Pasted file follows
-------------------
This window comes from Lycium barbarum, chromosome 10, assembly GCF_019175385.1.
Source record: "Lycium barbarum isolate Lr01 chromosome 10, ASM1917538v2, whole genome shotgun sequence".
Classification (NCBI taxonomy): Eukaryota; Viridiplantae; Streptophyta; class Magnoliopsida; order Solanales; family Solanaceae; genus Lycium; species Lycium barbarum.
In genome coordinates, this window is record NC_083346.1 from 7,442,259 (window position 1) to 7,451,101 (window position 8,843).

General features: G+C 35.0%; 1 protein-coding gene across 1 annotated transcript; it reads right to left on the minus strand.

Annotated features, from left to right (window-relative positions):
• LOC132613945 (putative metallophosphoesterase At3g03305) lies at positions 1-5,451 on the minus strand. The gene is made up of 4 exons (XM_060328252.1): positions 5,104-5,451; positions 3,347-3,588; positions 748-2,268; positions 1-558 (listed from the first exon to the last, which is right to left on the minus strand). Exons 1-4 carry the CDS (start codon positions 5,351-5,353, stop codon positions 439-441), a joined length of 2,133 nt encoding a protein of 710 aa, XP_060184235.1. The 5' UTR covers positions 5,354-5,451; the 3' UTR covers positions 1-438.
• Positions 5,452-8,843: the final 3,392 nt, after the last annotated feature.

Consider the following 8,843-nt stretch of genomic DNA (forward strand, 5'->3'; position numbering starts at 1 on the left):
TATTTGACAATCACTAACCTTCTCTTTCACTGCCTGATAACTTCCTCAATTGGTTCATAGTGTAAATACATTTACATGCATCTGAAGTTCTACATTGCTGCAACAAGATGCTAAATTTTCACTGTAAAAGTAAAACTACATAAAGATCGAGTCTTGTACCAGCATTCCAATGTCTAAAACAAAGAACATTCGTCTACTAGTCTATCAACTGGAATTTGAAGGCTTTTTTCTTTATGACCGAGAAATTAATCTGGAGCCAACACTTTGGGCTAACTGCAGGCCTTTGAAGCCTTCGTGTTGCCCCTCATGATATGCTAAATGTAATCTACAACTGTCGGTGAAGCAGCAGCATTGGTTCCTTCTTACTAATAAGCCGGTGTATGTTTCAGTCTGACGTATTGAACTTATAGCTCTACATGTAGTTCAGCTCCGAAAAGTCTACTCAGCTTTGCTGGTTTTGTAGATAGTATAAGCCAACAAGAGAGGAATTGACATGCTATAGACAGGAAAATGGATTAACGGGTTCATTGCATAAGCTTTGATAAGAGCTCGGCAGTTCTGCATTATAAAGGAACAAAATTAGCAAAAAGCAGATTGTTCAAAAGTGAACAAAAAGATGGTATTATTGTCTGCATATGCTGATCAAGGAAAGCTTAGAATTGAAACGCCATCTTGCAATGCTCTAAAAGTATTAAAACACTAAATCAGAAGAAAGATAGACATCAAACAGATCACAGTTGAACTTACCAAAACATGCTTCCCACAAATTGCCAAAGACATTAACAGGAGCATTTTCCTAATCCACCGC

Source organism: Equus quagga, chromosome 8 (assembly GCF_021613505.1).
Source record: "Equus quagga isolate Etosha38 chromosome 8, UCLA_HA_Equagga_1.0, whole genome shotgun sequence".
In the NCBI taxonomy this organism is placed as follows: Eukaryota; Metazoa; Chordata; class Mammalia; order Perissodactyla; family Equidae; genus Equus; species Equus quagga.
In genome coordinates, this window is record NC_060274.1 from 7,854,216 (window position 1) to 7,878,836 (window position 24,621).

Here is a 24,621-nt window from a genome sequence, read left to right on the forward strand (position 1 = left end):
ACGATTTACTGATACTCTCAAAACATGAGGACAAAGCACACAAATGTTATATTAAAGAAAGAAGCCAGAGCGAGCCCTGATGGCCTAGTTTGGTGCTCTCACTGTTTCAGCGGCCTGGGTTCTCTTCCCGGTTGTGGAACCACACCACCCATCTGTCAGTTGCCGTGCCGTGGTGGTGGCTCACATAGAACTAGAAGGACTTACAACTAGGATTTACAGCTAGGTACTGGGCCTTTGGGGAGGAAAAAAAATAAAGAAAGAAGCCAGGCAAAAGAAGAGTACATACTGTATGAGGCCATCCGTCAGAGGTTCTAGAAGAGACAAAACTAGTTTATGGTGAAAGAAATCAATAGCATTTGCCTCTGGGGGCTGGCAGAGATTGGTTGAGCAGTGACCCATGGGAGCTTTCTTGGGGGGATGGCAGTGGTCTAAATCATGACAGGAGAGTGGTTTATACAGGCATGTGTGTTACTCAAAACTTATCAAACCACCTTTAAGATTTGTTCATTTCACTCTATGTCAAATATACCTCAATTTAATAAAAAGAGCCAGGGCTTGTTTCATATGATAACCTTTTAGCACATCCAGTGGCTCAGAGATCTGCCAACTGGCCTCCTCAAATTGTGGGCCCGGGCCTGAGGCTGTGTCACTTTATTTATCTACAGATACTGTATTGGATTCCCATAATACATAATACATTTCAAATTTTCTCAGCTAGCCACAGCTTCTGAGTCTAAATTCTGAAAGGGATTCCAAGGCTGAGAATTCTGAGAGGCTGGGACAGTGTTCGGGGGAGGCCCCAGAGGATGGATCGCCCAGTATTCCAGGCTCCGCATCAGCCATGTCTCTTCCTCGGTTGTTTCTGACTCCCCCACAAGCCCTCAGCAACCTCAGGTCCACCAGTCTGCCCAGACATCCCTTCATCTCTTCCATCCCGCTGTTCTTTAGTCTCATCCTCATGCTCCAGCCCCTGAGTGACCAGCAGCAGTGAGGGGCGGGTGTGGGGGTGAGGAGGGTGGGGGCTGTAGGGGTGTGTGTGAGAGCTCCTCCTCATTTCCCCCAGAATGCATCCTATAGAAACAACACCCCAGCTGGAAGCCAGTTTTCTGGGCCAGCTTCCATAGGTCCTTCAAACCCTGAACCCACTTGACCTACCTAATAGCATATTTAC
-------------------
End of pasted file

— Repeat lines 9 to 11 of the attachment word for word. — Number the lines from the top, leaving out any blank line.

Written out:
Consider the following 8,843-nt stretch of genomic DNA (forward strand, 5'->3'; position numbering starts at 1 on the left):
TATTTGACAATCACTAACCTTCTCTTTCACTGCCTGATAACTTCCTCAATTGGTTCATAGTGTAAATACATTTACATGCATCTGAAGTTCTACATTGCTGCAACAAGATGCTAAATTTTCACTGTAAAAGTAAAACTACATAAAGATCGAGTCTTGTACCAGCATTCCAATGTCTAAAACAAAGAACATTCGTCTACTAGTCTATCAACTGGAATTTGAAGGCTTTTTTCTTTATGACCGAGAAATTAATCTGGAGCCAACACTTTGGGCTAACTGCAGGCCTTTGAAGCCTTCGTGTTGCCCCTCATGATATGCTAAATGTAATCTACAACTGTCGGTGAAGCAGCAGCATTGGTTCCTTCTTACTAATAAGCCGGTGTATGTTTCAGTCTGACGTATTGAACTTATAGCTCTACATGTAGTTCAGCTCCGAAAAGTCTACTCAGCTTTGCTGGTTTTGTAGATAGTATAAGCCAACAAGAGAGGAATTGACATGCTATAGACAGGAAAATGGATTAACGGGTTCATTGCATAAGCTTTGATAAGAGCTCGGCAGTTCTGCATTATAAAGGAACAAAATTAGCAAAAAGCAGATTGTTCAAAAGTGAACAAAAAGATGGTATTATTGTCTGCATATGCTGATCAAGGAAAGCTTAGAATTGAAACGCCATCTTGCAATGCTCTAAAAGTATTAAAACACTAAATCAGAAGAAAGATAGACATCAAACAGATCACAGTTGAACTTACCAAAACATGCTTCCCACAAATTGCCAAAGACATTAACAGGAGCATTTTCCTAATCCACCGC

Source organism: Equus quagga, chromosome 8 (assembly GCF_021613505.1).